We need to make room for some light negativity

Despite trolling, misery-lit and the best efforts of rolling news, we actually live in very positive times.

For every one person on social media demanding refugees are flayed alive in the town square, there are 20 posting inspirational quotes or GIFs of puppies and kittens tumbling over each other in glee.

We are encouraged to be ‘up’, to root for each other, to be positive and inspire others, to believe in our own talents, and nobody but the biggest sociopath would ever want to be, or be around, a hater 24/7.

But what of the rest of us somewhere in between, the no-man’s land between frothing rage and wide-eyed enthusiasm? Whither the attention for the snarky, the whingers and the nitpickers who aren’t quite sure where they fit into this new world of extremes?



“Follow your dreams!” say millionaires. “Do what you love!” squeak minor aristocrats who lunch on privilege and have never seen a red bill or worried about a bus fare. I’ve lost count of how many times I’ve been told money isn’t everything from someone who has nothing but.

The trouble with following your dreams and doing what you love is it comes with prerequisites. Confidence. Security. Financial backing. And an actual idea of what you want to do in the first place.


In peddling plaudits and starry-eyed inspirational slogans we are ‘motivating’, yet avoiding saying anything actually useful. Yes, I have loads of dreams, but how do I make them happen? Never mind self-belief, I need really detailed instructions.

But hang on, then I wouldn’t be in charge of my destiny, would I? And I know how important that is – you keep telling me.

I admire people who can be positive all the time. It looks like exhausting work. And there are some – many – people who I really like who are effortlessly positive 99 days out of 100. While it’s admirable or whatever, we must not be fooled into thinking this is the norm and feeling inadequate  we can’t hit that high every day ourselves.

Some of us are, naturally, a little more realistic. This is usually dismissed as being a misery, or defeatist and cynical, and our snark and acidity is repressed.

There’s no room for even the mildest of haters in the 21st century – you’re written off as a troll or a Katie Hopkins wannabe or a buzzkill. But you can’t cast your eye over the world and tell me honestly that everything’s amazing and all we need to do is believe, can you? Really?


Thing is, you need us. You need the damp squibs. As admirable as your eat-cleans and your 10 Awesome Things You Should Do Today and How I Turned My Life Around positive daily motivators are, they’re not for everyone.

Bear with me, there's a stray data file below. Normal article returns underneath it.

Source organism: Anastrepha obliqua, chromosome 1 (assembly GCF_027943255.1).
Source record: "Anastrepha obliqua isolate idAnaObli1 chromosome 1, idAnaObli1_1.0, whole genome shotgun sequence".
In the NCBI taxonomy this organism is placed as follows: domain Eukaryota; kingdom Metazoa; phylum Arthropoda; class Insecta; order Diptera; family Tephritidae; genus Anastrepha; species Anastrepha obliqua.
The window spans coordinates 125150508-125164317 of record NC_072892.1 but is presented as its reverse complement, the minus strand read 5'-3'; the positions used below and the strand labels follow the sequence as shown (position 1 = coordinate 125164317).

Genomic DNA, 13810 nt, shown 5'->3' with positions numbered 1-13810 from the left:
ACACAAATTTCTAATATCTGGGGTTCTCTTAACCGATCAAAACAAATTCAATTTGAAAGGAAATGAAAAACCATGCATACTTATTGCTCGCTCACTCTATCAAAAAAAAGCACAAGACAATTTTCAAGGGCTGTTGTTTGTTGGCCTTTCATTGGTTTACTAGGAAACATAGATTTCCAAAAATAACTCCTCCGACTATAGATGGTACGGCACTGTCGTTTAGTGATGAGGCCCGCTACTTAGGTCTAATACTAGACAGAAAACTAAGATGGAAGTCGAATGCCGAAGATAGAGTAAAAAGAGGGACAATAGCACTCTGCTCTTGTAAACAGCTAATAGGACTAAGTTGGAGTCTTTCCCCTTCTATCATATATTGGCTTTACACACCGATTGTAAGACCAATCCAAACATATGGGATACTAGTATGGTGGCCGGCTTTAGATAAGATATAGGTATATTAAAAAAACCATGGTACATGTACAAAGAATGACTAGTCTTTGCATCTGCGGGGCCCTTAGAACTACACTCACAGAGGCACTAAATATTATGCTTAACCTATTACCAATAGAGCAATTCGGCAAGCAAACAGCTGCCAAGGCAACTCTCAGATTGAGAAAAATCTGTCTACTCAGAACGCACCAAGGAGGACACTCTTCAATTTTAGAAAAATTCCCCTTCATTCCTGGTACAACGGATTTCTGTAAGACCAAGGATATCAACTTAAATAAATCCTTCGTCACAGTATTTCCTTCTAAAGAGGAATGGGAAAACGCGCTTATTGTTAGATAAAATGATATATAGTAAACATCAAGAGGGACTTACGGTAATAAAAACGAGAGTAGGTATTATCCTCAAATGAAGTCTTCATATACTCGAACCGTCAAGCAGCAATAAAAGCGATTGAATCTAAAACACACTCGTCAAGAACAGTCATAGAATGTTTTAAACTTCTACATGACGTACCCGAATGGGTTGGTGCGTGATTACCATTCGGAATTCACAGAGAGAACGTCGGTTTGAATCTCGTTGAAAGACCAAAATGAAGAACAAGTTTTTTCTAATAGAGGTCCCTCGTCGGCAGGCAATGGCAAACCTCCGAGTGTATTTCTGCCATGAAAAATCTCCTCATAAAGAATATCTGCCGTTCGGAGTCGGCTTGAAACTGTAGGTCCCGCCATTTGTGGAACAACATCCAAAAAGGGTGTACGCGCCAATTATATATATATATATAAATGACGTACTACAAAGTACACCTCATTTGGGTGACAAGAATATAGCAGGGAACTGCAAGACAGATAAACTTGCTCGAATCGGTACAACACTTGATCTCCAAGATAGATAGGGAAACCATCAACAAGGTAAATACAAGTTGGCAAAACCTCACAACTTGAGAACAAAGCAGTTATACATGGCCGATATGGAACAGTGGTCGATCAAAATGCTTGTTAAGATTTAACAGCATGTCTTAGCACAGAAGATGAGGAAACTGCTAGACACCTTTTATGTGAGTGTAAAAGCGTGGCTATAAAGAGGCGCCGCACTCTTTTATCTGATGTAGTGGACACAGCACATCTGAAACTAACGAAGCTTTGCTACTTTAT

To taste the highs, you need the lows. And I don’t mean Margaret and Shane in Dunstable experimenting with syntax and the word “racialist” on the Brittan Furst!! Facebook page. You need balance. How can you truly appreciate how beautiful and rewarding it is to renovate your house until I drive a big lorry through it, before backing out extra carefully to avoid killing you?

I have tried “glass half-full”. I’ve spent many a moon nodding my head with a fixed smile and saying what I assumed were all the right things. Biting my tongue. Killing with kindness. I’m not a malicious person, but I’m not a ray of sunshine either. I’m not even a raincloud. I’m fog. Sleet. Not enough to totally ruin your day but you probably wouldn’t Instragam me with a smiley face next to it.

Snark usually comes from a weird old place. The naturally acidic among us tend to have developed our razor-sharp tongues as a defence mechanism. Maybe we were bullied at school, or shy, or had overbearing friends and parents, or never quite fitted in.


When you’re not the prettiest, or the brainiest, or the sportiest or the most popular, you either develop a suit of armour made of gallows-humour, pithy putdowns and, if you’re a proto-gay, a bawdiness that is somehow utterly sexless. Otherwise you fade away. Who wants to fade away? Only the most desperate and wretched souls of all.

Perhaps you’re lucky and grow out of it. Maybe you evolve and turn your anguish and awkwardness into an amazing, successful blog about pilates or childcare or fitspo or telly or books or whatever. Or maybe, just maybe, you become a snark machine, a Debbie Downer, a walking truthbomb. You can always to be depended upon to glide into a room that has all white furnishings and spill red wine everywhere.


Self-belief and positivity are important – we need them – and while you shouldn’t let anyone tell you you “can’t”, you need to recognise it in yourself. As any overlooked realist or misery will tell you, dreams are important, but so is the power to realise and accept that sometimes that’s all they’ll ever be.

As long you’re not spiteful or doing some stealthy negging and making someone else feel awful, you carry on. Don’t let them say you’re a moaner or a whinger just because you’re only on Cloud 7 – you’re only being yourself. Just like they ordered you to be.

More like this:
My gay voice
How to be 39
We are all terrible on social media – we just won’t admit it
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